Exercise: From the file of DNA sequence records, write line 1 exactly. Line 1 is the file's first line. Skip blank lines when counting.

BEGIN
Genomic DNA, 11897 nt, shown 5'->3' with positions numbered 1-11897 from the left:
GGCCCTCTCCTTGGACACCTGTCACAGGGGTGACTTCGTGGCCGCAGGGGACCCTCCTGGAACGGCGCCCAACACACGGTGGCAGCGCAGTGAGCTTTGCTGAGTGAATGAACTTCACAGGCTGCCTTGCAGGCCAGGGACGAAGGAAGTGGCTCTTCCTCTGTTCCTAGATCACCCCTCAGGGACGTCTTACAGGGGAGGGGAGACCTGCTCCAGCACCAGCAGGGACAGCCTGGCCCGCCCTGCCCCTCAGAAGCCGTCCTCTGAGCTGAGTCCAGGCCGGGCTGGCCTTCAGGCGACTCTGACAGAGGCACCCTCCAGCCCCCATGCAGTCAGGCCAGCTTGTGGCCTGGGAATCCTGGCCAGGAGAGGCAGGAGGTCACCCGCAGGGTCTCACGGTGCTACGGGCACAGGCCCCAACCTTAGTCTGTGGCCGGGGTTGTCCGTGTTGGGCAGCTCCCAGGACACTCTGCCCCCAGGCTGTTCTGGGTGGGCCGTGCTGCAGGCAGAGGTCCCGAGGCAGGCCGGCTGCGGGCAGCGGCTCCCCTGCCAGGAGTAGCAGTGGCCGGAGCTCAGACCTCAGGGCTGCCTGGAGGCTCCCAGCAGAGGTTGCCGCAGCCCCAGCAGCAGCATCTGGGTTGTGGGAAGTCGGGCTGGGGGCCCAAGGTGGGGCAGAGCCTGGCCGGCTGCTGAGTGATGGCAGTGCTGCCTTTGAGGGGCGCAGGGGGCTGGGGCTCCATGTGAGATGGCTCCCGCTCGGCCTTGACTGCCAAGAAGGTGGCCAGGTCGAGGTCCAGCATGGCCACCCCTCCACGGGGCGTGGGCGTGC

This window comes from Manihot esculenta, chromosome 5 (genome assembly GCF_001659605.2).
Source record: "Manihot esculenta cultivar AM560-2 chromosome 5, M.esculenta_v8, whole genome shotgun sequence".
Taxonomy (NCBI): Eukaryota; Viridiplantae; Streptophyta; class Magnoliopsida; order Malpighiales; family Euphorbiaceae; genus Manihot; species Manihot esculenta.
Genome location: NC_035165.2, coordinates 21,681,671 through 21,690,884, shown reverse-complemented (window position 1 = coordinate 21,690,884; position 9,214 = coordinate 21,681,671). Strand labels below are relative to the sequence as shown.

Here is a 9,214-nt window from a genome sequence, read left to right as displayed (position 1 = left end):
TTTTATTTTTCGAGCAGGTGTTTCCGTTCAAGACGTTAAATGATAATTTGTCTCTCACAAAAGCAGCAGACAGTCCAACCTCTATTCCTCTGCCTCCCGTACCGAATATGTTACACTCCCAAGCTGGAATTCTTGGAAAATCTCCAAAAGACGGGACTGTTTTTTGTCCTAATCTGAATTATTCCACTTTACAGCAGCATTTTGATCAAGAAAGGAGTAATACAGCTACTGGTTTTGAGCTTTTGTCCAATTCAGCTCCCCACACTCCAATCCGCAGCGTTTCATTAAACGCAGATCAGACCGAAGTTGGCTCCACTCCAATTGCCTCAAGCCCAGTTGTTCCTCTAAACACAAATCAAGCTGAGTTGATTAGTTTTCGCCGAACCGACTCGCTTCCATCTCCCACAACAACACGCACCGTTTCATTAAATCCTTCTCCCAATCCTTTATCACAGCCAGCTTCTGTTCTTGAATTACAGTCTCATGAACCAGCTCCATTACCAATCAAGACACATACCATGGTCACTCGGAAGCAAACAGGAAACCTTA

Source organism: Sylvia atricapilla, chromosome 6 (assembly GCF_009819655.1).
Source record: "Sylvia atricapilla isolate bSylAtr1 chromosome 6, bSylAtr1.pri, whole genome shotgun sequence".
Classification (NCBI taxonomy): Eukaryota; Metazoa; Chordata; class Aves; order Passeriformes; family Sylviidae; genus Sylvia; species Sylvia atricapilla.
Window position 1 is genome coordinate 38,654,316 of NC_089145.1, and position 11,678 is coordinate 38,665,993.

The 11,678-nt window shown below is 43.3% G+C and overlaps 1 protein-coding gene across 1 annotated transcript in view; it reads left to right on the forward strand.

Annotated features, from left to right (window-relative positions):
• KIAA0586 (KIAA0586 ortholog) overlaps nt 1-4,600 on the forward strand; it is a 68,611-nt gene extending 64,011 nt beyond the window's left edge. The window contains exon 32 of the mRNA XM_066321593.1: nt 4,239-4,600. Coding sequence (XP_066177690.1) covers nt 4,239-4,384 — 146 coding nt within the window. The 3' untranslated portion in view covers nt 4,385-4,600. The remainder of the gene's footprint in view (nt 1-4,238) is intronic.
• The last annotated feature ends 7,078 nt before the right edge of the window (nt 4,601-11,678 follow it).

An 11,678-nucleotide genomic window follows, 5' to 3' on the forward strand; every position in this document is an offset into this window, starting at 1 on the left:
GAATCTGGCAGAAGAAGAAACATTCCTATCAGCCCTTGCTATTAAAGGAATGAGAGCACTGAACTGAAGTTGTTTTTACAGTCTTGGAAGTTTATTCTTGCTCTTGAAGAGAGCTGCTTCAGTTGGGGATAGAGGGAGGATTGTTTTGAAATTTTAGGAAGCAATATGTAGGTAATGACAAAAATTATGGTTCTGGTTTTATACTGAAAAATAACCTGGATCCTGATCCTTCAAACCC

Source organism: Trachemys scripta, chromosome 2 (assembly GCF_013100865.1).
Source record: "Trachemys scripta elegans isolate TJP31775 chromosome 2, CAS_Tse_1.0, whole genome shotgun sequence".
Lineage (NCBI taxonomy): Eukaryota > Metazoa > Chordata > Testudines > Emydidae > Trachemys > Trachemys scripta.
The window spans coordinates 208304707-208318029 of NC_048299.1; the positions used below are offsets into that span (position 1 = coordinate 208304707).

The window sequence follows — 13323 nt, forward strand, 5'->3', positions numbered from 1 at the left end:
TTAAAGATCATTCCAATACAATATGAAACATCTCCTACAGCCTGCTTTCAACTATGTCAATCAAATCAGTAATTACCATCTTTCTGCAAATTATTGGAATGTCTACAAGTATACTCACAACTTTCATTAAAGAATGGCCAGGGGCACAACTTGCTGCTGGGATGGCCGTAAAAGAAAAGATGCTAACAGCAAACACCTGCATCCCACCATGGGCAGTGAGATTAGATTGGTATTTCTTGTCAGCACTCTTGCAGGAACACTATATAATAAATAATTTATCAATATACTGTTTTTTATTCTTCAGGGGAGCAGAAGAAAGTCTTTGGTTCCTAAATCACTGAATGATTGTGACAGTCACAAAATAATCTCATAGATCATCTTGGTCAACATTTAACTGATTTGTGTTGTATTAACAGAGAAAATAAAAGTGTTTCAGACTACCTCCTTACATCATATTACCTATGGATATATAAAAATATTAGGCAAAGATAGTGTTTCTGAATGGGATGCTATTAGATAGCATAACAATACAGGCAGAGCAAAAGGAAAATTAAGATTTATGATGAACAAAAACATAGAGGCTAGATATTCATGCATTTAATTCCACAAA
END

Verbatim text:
Genomic DNA, 11897 nt, shown 5'->3' with positions numbered 1-11897 from the left: